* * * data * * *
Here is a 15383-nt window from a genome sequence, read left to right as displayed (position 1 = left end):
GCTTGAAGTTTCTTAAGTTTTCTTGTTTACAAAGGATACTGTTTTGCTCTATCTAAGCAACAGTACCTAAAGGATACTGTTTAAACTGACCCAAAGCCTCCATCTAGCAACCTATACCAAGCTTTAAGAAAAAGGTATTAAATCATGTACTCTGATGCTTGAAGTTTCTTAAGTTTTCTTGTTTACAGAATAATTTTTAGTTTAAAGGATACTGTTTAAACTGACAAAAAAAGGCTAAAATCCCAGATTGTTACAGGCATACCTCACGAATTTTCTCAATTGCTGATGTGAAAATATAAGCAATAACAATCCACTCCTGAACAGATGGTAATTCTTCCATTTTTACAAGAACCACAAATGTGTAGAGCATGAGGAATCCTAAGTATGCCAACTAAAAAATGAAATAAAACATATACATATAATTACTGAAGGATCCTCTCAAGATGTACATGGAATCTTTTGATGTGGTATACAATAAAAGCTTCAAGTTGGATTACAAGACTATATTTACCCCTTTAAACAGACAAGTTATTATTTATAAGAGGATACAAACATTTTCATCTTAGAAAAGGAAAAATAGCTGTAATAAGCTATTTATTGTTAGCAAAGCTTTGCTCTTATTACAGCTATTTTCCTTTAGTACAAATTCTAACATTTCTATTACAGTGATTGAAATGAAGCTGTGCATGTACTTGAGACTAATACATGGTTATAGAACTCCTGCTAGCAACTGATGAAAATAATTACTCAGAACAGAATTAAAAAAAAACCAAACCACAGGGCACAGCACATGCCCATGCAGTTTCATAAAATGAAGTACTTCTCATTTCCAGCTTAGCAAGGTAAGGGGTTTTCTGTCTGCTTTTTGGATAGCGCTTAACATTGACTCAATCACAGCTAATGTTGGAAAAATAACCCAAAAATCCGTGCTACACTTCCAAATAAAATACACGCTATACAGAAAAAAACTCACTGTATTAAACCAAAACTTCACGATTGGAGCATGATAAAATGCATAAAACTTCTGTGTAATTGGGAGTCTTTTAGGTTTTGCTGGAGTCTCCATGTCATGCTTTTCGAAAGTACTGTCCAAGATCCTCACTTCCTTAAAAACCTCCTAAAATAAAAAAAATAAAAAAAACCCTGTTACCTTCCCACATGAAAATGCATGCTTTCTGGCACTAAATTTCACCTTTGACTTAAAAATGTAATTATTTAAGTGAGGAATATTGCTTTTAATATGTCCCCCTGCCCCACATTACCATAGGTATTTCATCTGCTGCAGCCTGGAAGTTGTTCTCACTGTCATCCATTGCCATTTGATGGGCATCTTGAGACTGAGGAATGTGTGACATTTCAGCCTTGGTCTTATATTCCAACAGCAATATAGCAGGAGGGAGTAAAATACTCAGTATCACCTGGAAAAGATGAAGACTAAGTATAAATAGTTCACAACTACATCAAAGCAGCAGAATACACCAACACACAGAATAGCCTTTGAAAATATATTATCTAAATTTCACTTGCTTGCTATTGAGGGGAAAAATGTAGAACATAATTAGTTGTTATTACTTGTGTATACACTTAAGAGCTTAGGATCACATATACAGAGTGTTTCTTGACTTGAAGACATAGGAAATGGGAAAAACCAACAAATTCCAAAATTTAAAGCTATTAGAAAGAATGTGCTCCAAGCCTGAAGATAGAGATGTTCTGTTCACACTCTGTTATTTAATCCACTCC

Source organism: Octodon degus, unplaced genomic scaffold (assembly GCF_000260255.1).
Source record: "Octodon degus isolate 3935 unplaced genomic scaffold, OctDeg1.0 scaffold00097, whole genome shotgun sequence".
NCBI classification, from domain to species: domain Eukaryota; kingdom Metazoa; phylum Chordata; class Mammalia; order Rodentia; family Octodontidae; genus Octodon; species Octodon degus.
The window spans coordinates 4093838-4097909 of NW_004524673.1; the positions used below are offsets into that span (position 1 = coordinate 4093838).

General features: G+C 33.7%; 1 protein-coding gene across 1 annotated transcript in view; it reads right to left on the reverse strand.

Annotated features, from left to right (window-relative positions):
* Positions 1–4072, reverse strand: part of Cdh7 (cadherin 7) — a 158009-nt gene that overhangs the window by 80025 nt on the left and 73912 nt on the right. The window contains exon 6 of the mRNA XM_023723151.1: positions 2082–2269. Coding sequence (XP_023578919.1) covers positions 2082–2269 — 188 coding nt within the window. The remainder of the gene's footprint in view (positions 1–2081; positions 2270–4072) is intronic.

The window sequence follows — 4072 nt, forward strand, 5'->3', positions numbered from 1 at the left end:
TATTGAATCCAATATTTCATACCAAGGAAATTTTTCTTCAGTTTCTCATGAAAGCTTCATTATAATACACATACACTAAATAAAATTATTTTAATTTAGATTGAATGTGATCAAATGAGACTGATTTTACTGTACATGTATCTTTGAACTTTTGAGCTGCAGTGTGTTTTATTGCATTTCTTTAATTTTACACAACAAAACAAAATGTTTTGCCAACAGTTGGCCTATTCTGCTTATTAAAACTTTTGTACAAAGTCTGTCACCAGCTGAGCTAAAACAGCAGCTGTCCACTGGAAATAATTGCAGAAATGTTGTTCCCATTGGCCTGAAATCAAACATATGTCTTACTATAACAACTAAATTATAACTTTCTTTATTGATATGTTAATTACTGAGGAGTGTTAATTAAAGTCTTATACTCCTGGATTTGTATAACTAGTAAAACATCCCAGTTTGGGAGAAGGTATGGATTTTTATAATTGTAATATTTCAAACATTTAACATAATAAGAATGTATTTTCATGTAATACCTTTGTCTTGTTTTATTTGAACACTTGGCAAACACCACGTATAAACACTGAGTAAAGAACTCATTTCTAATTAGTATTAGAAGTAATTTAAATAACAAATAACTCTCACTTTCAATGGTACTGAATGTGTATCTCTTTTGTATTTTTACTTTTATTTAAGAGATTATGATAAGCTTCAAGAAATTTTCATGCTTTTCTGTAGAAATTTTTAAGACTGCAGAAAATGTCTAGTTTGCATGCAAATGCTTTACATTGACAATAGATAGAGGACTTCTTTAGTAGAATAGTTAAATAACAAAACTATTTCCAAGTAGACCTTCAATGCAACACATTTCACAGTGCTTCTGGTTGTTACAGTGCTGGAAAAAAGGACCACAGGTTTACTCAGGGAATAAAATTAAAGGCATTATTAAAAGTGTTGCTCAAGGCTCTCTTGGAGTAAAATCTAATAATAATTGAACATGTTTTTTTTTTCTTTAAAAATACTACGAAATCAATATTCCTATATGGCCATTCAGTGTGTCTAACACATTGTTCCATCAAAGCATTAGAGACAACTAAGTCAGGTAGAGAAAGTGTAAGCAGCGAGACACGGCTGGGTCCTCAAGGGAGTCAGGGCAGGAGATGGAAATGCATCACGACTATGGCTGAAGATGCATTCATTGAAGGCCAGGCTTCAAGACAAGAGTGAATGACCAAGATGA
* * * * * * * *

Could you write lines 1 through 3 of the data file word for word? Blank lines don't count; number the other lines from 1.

Here is a 15383-nt window from a genome sequence, read left to right as displayed (position 1 = left end):
GCTTGAAGTTTCTTAAGTTTTCTTGTTTACAAAGGATACTGTTTTGCTCTATCTAAGCAACAGTACCTAAAGGATACTGTTTAAACTGACCCAAAGCCTCCATCTAGCAACCTATACCAAGCTTTAAGAAAAAGGTATTAAATCATGTACTCTGATGCTTGAAGTTTCTTAAGTTTTCTTGTTTACAGAATAATTTTTAGTTTAAAGGATACTGTTTAAACTGACAAAAAAAGGCTAAAATCCCAGATTGTTACAGGCATACCTCACGAATTTTCTCAATTGCTGATGTGAAAATATAAGCAATAACAATCCACTCCTGAACAGATGGTAATTCTTCCATTTTTACAAGAACCACAAATGTGTAGAGCATGAGGAATCCTAAGTATGCCAACTAAAAAATGAAATAAAACATATACATATAATTACTGAAGGATCCTCTCAAGATGTACATGGAATCTTTTGATGTGGTATACAATAAAAGCTTCAAGTTGGATTACAAGACTATATTTACCCCTTTAAACAGACAAGTTATTATTTATAAGAGGATACAAACATTTTCATCTTAGAAAAGGAAAAATAGCTGTAATAAGCTATTTATTGTTAGCAAAGCTTTGCTCTTATTACAGCTATTTTCCTTTAGTACAAATTCTAACATTTCTATTACAGTGATTGAAATGAAGCTGTGCATGTACTTGAGACTAATACATGGTTATAGAACTCCTGCTAGCAACTGATGAAAATAATTACTCAGAACAGAATTAAAAAAAAACCAAACCACAGGGCACAGCACATGCCCATGCAGTTTCATAAAATGAAGTACTTCTCATTTCCAGCTTAGCAAGGTAAGGGGTTTTCTGTCTGCTTTTTGGATAGCGCTTAACATTGACTCAATCACAGCTAATGTTGGAAAAATAACCCAAAAATCCGTGCTACACTTCCAAATAAAATACACGCTATACAGAAAAAAACTCACTGTATTAAACCAAAACTTCACGATTGGAGCATGATAAAATGCATAAAACTTCTGTGTAATTGGGAGTCTTTTAGGTTTTGCTGGAGTCTCCATGTCATGCTTTTCGAAAGTACTGTCCAAGATCCTCACTTCCTTAAAAACCTCCTAAAATAAAAAAAATAAAAAAAACCCTGTTACCTTCCCACATGAAAATGCATGCTTTCTGGCACTAAATTTCACCTTTGACTTAAAAATGTAATTATTTAAGTGAGGAATATTGCTTTTAATATGTCCCCCTGCCCCACATTACCATAGGTATTTCATCTGCTGCAGCCTGGAAGTTGTTCTCACTGTCATCCATTGCCATTTGATGGGCATCTTGAGACTGAGGAATGTGTGACATTTCAGCCTTGGTCTTATATTCCAACAGCAATATAGCAGGAGGGAGTAAAATACTCAGTATCACCTGGAAAAGATGAAGACTAAGTATAAATAGTTCACAACTACATCAAAGCAGCAGAATACACCAACACACAGAATAGCCTTTGAAAATATATTATCTAAATTTCACTTGCTTGCTATTGAGGGGAAAAATGTAGAACATAATTAGTTGTTATTACTTGTGTATACACTTAAGAGCTTAGGATCACATATACAGAGTGTTTCTTGACTTGAAGACATAGGAAATGGGAAAAACCAACAAATTCCAAAATTTAAAGCTATTAGAAAGAATGTGCTCCAAGCCTGAAGATAGAGATGTTCTGTTCACACTCTGTTATTTAATCCACTCC

Source organism: Octodon degus, unplaced genomic scaffold (assembly GCF_000260255.1).